Why cities should look beyond e-vehicles

As cities across Europe from Paris to London are starting to announce car bans in an effort to tackle urban pollution, electric vehicles are stepping into the spotlight as a smart solution. But this is only one solution in terms of sustainability. Towns such as Birmingham are investing in more progressive projects like sustainable railways, while Hamburg and Lisbon are working with the World Business Council For Sustainable Development (WBCSD) (whose network includes 200 companies from BP to French electric company EDF) to develop sustainable transportation solutions like integrating cycling and public transport, as well as drafting dynamic traffic management plans.                                                     
As part of a larger project to assist 50 cities and local governments around Europe with their sustainable mobility goals, the WBCSD is starting small and developing integrated mobility solutions that can be applied globally, using six pilot cities as living labs. Let’s see how this network is driving sustainable development beyond e-vehicles in cities across Europe.— Philippe Leonard


Solutions for smart transport

By 2030, 5 billion people (approximately 60 percent of the global population), are predicted to live in cities. With this growth in urban development comes the challenge of combatting the increasing amount of greenhouse gas emissions and air pollution. In a recent BBC article, Dr. Penny Woods, chief executive of the British Lung Foundation, blames traffic emissions (particularly those from diesel) as “the main culprit” in terms of urban pollution. For the UK government, cars may serve as the key to improving air quality. But this is just one piece to the ever-growing puzzle. In order to reach sustainability goals, governments have to take all facets of city life and services into consideration. This is where collaboration between private companies (hailing from different sectors), local governments and citizens come into play.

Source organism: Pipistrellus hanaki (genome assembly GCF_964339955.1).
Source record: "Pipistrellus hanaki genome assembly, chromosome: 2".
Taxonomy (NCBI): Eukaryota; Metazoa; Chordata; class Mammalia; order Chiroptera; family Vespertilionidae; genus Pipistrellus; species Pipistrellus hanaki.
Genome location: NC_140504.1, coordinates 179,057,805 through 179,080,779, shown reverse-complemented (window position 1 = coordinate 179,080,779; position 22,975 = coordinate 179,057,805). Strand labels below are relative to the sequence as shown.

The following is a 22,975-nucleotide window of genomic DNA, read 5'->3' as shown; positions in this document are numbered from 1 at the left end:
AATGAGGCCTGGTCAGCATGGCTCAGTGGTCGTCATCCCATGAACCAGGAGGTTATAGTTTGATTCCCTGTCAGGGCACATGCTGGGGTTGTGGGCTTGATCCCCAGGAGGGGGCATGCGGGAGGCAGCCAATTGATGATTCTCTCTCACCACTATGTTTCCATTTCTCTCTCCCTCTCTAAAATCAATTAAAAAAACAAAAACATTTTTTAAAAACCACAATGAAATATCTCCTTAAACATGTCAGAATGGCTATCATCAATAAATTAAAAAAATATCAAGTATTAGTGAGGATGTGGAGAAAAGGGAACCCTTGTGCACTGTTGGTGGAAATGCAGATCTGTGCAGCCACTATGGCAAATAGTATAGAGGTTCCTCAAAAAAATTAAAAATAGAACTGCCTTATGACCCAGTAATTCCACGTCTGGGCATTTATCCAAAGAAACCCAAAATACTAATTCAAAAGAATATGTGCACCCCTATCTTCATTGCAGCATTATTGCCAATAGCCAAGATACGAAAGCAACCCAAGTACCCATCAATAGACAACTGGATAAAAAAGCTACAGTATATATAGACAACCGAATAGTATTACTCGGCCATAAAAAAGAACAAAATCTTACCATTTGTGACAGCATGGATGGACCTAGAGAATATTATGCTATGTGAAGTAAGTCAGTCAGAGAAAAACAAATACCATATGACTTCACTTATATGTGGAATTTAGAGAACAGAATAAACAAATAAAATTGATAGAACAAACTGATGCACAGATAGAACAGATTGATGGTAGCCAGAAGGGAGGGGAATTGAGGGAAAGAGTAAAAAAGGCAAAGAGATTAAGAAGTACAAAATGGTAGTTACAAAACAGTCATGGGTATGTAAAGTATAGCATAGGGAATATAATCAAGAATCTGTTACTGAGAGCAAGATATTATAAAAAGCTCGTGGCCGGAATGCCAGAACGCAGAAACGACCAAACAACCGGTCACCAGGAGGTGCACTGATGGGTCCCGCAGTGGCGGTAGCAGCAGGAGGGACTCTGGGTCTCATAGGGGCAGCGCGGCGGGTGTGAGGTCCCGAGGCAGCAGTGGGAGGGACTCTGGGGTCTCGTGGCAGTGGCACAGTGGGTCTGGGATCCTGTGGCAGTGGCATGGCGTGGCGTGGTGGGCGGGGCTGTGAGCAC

Birmingham, England is one example of a city heading in that direction. With the help of WBCSD companies like Toshiba, UPS, Engie and Schneider Electric, the city is developing a Zero Emission City project at the Smithfield site, incorporating a “sustainability blueprint” and planning infrastructure investments like the HS2 rail project.

Hamburg and Lisbon are also serving as two pilot cities in WBCSD’s project, working with “fact-based, data-driven sustainable urban mobility plans” that take citizens’ needs directly into consideration. For example, solutions in Lisbon include park and ride schemes and the introduction of a mobility management office, while in Hamburg, the city is focusing on off-peak delivery systems, smart parking, dynamic traffic management and green arteries.

By considering collaborations and partnerships, whether they are private-public or multi-stakeholder, cities have a better chance of creating more innovative solutions to achieve a wider range of sustainability goals.